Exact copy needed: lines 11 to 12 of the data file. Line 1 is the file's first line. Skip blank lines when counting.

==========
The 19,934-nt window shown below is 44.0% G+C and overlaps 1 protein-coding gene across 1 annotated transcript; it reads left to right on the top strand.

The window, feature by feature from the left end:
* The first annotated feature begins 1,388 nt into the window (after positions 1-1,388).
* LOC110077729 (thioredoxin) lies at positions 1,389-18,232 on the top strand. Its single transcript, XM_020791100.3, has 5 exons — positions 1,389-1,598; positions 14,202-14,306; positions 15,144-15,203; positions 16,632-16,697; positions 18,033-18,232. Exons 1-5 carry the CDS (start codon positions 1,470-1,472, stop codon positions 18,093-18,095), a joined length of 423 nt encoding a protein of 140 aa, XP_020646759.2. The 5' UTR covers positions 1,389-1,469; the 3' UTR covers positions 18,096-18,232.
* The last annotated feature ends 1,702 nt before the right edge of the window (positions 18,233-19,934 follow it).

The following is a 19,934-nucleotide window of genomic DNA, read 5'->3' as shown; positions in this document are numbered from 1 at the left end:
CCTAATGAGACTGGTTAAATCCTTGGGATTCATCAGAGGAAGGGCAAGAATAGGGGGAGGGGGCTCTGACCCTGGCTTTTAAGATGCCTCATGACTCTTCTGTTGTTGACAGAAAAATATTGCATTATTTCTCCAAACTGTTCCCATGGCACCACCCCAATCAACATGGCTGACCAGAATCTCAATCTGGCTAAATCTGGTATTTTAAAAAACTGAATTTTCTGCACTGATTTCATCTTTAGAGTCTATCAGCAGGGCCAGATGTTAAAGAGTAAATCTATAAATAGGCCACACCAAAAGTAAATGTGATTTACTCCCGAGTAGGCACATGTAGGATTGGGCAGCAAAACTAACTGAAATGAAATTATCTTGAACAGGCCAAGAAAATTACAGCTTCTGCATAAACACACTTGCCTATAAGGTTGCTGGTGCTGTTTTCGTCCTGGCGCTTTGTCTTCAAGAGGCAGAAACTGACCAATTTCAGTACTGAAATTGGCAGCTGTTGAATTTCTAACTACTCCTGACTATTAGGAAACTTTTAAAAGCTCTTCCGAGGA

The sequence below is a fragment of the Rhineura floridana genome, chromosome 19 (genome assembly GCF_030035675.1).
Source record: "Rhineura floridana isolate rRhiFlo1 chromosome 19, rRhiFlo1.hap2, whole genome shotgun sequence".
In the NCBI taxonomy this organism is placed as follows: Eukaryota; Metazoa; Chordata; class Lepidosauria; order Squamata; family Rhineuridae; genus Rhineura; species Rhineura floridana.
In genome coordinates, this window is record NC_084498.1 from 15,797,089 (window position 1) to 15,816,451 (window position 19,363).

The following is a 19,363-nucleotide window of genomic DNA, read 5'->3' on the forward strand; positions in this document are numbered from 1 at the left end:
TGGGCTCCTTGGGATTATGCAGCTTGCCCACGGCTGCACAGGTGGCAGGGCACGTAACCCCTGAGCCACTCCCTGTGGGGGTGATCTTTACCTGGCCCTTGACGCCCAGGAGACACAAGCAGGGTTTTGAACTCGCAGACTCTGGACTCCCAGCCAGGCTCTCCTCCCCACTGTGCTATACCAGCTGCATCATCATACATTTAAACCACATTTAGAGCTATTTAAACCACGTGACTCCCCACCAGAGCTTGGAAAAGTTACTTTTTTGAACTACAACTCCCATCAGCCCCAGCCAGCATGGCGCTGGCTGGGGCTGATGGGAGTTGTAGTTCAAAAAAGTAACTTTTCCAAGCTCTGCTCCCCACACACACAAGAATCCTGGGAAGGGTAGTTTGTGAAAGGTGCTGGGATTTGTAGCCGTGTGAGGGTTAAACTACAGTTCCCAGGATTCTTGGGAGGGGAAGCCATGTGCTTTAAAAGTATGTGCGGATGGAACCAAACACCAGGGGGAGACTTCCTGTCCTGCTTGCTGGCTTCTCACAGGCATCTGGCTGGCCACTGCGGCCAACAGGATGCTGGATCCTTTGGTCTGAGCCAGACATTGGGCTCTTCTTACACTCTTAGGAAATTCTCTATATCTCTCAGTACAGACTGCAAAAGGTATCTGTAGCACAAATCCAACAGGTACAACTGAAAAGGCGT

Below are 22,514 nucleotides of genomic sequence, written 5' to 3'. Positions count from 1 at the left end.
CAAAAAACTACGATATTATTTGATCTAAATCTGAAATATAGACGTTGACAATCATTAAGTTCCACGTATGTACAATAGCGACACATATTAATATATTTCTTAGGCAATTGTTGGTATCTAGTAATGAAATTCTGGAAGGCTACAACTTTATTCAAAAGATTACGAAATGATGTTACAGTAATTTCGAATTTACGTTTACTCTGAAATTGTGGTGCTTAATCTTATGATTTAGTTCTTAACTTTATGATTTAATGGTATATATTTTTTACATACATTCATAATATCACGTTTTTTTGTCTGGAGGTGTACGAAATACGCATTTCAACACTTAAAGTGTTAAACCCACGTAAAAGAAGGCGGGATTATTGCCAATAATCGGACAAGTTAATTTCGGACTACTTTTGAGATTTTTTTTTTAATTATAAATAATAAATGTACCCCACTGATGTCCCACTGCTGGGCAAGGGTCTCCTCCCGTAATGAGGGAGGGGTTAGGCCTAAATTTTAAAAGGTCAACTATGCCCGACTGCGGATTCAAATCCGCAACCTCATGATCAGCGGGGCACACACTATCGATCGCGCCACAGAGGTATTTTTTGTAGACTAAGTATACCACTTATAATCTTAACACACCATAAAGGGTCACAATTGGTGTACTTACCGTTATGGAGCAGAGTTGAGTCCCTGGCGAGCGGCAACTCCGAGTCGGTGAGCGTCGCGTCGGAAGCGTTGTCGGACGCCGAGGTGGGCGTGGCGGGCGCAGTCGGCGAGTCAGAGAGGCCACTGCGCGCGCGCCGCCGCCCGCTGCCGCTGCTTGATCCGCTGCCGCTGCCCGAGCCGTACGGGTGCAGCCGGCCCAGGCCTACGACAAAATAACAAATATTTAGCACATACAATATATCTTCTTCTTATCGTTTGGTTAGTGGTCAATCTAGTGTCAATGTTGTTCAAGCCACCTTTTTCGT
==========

In genome coordinates, this window is record NC_084498.1 from 15,797,089 (window position 1) to 15,816,451 (window position 19,363).

The following is a 19,363-nucleotide window of genomic DNA, read 5'->3' on the forward strand; positions in this document are numbered from 1 at the left end: